TED Conversations

George Holevas

Student in Chemical Engineering, Cooper Union for the Advancement of Science and Art

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Do you believe the human brain will continue to increase its capabilities?

According to neuroscientist Vilayanur Ramachandran's TED talk, "The neurons that shaped civilization", a sudden emergence and rapid spread of a number of skills that are unique to human beings occurred 75k to 100k years ago. These defining skills include the use of tools, fire, shelter, language, and the ability to interpret a person's behavior.

He attributes the rapid development of these skills to a sudden emergence of a sophisticated mirror neuron system. Mirror nuerons are a relatively recent discovered set of neurons that fire when an animal either performs an action or observes that same action performed by another, essentially allowing us to emulate and imitate each other's actions.

Ramachandran speculates that this brain development was incredibly beneficial to the progression of mankind because it allowed an accidental discovery by one member of the group, such as use of fire or a particular kind of tool, to spread horizontally across the population and then transmit vertically down the generations. This temporarily made evolution Lamarckian instead of Darwinian, meaning that acquired traits over a lifetime could be passed down to offspring via emulation instead of relying on Darwinian evolution which could take hundreds of thousands of years.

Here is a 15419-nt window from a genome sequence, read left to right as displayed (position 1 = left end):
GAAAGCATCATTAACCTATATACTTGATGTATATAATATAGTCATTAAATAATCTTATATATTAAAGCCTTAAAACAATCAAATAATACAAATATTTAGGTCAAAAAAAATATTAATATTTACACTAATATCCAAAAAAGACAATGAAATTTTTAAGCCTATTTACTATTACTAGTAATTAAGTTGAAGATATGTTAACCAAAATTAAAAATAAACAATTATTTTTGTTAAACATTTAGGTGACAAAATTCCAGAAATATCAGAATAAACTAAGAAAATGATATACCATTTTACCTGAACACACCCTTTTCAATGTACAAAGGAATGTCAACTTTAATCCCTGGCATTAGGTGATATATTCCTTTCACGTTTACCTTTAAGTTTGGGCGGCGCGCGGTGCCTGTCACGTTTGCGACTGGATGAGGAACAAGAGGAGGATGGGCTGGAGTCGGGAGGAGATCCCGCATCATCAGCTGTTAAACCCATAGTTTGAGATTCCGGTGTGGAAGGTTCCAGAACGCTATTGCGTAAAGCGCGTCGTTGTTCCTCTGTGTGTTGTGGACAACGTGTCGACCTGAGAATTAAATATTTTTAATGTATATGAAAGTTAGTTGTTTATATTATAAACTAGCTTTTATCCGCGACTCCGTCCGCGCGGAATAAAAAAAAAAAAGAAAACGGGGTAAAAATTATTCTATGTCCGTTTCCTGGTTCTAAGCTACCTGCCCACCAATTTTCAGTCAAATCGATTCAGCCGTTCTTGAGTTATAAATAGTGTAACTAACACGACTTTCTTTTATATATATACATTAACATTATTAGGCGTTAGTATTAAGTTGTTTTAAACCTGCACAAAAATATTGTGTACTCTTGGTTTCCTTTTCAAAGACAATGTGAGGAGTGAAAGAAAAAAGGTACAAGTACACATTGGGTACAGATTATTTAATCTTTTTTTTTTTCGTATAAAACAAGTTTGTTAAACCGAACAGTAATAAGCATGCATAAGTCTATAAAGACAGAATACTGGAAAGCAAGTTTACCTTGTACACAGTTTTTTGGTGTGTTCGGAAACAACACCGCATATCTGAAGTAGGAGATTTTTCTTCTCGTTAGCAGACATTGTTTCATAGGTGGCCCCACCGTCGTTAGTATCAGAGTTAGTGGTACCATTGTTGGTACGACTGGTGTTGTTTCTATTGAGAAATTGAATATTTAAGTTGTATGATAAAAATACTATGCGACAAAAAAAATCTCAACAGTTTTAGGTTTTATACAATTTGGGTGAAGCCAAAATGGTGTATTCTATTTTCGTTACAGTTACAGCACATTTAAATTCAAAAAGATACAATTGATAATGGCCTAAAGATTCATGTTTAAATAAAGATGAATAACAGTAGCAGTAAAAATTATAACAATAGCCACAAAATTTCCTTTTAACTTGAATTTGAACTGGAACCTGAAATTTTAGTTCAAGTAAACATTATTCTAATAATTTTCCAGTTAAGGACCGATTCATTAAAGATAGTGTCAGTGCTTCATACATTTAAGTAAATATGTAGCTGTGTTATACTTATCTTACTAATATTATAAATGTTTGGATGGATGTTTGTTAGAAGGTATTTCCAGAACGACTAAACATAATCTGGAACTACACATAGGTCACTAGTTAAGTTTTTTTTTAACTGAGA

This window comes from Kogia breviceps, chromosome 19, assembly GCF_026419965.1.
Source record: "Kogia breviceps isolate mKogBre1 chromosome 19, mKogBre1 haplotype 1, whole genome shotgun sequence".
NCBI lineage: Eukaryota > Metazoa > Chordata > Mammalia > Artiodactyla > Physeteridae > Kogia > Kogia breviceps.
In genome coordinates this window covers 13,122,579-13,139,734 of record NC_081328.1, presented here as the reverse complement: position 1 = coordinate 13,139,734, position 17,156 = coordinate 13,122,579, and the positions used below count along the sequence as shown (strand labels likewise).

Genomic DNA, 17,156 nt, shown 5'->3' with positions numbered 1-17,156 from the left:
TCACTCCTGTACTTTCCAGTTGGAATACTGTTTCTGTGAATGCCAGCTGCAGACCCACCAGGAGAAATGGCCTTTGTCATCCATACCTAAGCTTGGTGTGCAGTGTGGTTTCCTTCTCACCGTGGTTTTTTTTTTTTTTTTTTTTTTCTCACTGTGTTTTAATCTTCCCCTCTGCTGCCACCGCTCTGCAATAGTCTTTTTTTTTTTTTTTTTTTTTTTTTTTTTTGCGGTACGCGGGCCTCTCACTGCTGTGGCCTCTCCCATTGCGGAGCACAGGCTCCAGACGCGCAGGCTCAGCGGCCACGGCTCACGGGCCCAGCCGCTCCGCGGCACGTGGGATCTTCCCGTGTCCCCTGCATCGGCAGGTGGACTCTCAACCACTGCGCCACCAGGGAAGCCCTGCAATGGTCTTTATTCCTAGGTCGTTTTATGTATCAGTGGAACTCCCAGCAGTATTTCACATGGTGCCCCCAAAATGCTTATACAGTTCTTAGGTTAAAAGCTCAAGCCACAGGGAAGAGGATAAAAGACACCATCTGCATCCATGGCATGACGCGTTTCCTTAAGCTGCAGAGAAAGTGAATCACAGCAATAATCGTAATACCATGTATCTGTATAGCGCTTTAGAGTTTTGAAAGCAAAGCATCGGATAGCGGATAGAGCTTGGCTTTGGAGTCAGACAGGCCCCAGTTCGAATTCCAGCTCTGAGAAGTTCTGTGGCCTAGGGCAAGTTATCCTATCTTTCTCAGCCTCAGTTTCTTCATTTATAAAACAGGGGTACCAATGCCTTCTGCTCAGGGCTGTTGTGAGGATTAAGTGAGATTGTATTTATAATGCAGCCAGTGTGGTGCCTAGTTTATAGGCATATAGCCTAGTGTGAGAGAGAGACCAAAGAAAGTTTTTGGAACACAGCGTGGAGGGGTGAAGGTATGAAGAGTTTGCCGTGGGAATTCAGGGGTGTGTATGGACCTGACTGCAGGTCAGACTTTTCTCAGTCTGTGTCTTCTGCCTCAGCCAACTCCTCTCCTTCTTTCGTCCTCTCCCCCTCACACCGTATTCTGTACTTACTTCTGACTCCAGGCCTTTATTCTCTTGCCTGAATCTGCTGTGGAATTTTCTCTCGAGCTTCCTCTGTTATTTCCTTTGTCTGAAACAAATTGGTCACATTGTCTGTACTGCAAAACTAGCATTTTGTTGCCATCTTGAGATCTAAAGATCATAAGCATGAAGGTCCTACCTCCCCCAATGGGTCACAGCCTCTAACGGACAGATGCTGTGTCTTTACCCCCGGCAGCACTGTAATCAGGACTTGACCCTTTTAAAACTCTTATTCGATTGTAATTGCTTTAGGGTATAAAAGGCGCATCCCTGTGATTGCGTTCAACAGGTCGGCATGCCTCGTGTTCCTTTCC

The question I would like to pose is, might our brains (collectively as a species) soon experience such a new type of development once again? If so, what new skills could this more sophisticated neuron system facilitate our ability to perform, considering trends in globalization, collaboration etc (e.g. collaborative tasks across geographies, learning multiple languages more quickly etc )? Has the brain's full potential already been unleashed? Or will it perpetually continue to develop more complex neural permutations?

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    Mar 9 2013: The truth is that brain size plays a very significant role in the very existence of man and amongst all the species including that at microscopic level which certainly also has a driving force behind it. The question to ask is how far you would need to dissect a brain before you can claim it no longer to be a brain. Brain size can be considered to be the mother of all of our perceived realities without which all species and organisms would have been totally lost amongst a world of matter.
    As yet it is also still not clearly understood, if understood at all, why the duration for the development of brains from birth to adulthood differs so vastly amongst all the species of which humans is no exception. The complete development of a human’s brain for example takes much longer than that of animals. By Googeling on the internet you will be inundated with thousands of speculations and well conducted research as to why, but sadly none capable of solving the mystery. I can go into this much more deeply, and there are limits to brain capacity as well as we are headed to a collective change. Feel free to study my website and you will understand in a new way. Bushy

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